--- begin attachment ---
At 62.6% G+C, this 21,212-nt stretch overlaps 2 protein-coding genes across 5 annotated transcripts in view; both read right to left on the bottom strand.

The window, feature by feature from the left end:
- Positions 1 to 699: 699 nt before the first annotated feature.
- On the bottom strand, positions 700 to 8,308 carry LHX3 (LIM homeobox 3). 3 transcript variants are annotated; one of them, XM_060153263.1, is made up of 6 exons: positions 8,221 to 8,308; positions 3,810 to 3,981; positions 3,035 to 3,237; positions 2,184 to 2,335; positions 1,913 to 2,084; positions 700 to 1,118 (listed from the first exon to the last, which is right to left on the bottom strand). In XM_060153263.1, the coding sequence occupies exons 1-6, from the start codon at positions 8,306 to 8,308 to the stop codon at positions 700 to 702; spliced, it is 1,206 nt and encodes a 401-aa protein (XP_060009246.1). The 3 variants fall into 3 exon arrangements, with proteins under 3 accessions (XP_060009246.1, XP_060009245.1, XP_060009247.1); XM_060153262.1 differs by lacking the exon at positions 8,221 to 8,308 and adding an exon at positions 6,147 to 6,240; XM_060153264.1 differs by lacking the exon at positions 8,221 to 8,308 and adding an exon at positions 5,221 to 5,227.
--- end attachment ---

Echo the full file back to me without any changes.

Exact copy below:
At 62.6% G+C, this 21,212-nt stretch overlaps 2 protein-coding genes across 5 annotated transcripts in view; both read right to left on the bottom strand.

The window, feature by feature from the left end:
- Positions 1 to 699: 699 nt before the first annotated feature.
- On the bottom strand, positions 700 to 8,308 carry LHX3 (LIM homeobox 3). 3 transcript variants are annotated; one of them, XM_060153263.1, is made up of 6 exons: positions 8,221 to 8,308; positions 3,810 to 3,981; positions 3,035 to 3,237; positions 2,184 to 2,335; positions 1,913 to 2,084; positions 700 to 1,118 (listed from the first exon to the last, which is right to left on the bottom strand). In XM_060153263.1, the coding sequence occupies exons 1-6, from the start codon at positions 8,306 to 8,308 to the stop codon at positions 700 to 702; spliced, it is 1,206 nt and encodes a 401-aa protein (XP_060009246.1). The 3 variants fall into 3 exon arrangements, with proteins under 3 accessions (XP_060009246.1, XP_060009245.1, XP_060009247.1); XM_060153262.1 differs by lacking the exon at positions 8,221 to 8,308 and adding an exon at positions 6,147 to 6,240; XM_060153264.1 differs by lacking the exon at positions 8,221 to 8,308 and adding an exon at positions 5,221 to 5,227.